1. SITTING ROOM, JULES RENAN'S HOUSE
(Ian, Barbara and Jules are waiting for the Doctor to arrive at the house. They hear a noise at the outside door.)
IAN: Here they are.
(He looks as the door from the hall opens. In walks the Doctor, still in his official uniform; behind him is the tall figure of Lemaitre!.)
JULES: Your friend has betrayed us!
PRISONERS OF THE CONCIERGERIE
IAN: (To the Doctor.) You brought the soldiers!
LEMAITRE: No, I came alone and unarmed. Ask your friend.
DOCTOR: We came alone, my boy. We made a bargain. Let him speak. He holds Susan prisoner.
JULES: (To Lemaitre.) What can you have to say to us?
LEMAITRE: Please! I come as a friend.
BARBARA: (Incredulously.) A friend?
LEMAITRE: Ian will tell you that what I say is true.
IAN: I will?
LEMAITRE: Well, surely you realise that your escape from prison was arranged? I saw to it that you got the key and I took care of the jailer.
IAN: Why? Why should you do that?
LEMAITRE: I was certain in my own mind that Webster gave you a message to deliver. You had to have the opportunity to deliver it. Unfortunately, I don't
have enough time to wait now. I have to collect.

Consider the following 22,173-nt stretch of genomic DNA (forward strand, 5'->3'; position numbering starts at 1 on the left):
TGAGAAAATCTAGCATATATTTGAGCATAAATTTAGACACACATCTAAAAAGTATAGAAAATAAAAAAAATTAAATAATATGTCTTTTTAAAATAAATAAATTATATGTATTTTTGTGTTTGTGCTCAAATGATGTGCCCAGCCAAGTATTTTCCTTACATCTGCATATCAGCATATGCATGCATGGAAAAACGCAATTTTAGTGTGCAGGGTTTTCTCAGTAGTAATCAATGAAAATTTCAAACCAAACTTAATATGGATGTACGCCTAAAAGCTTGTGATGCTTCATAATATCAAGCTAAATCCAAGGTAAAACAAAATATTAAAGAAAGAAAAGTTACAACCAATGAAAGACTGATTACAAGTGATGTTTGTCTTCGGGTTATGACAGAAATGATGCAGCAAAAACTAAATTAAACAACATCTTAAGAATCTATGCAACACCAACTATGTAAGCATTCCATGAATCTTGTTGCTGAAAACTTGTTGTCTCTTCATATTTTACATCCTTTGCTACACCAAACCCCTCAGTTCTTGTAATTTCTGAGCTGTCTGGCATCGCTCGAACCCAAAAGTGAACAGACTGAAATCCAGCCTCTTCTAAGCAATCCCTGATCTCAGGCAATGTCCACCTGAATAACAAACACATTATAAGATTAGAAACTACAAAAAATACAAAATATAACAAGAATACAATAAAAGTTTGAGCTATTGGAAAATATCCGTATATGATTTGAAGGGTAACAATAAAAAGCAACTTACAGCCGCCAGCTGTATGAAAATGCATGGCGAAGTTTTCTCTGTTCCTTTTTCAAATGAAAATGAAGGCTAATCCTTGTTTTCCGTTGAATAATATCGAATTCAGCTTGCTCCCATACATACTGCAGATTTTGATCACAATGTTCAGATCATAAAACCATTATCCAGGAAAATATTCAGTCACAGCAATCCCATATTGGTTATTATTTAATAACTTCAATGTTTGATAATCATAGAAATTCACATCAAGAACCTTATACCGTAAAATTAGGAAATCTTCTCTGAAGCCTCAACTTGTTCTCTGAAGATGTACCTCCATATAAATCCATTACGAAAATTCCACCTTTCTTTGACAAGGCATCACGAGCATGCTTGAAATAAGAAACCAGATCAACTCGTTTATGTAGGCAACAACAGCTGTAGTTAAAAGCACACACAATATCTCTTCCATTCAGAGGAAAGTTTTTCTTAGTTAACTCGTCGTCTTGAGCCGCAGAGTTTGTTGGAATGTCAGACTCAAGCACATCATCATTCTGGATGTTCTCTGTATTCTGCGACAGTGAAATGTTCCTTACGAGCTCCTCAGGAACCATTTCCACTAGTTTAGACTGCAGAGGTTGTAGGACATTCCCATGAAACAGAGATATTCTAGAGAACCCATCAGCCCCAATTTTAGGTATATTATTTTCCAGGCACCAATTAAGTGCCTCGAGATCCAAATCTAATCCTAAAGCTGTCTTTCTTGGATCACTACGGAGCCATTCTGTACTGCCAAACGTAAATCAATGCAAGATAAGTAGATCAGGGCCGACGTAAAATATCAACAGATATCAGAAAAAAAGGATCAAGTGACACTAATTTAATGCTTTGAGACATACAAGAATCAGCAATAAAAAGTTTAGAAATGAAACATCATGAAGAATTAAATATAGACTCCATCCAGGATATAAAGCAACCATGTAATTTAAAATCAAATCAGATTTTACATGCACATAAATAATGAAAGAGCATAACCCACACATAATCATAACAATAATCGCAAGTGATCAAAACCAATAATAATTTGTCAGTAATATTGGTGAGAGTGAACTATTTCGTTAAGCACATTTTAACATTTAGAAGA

LEMAITRE: Yes. I am James Stirling.
IAN: Stirling? You?
STIRLING: Is it so surprising? You must have already decided that to be of any use I would have to hold some position of authority.
JULES: Why have you not made yourself known here before? Webster had been told about me.
STIRLING: I've been in France several years. When I came over you must have been unknown to us, although I'm not sure I would have contacted you even if
I could. I prefer to work alone.
IAN: You could have made yourself known to me in prison.
STIRLING: Yes, but I didn't know whether I could trust you. There again, I could have been overheard. No Ian, I took the only course possible.
DOCTOR: That's all very well, Lemaitre, Stirling, or whatever your name is, but the only reason I brought you here was to help Susan. And I've kept my
part of the bargain.
STIRLING: I know, but let me explain my position...
DOCTOR: I certainly will not! I want my granddaughter out of that prison!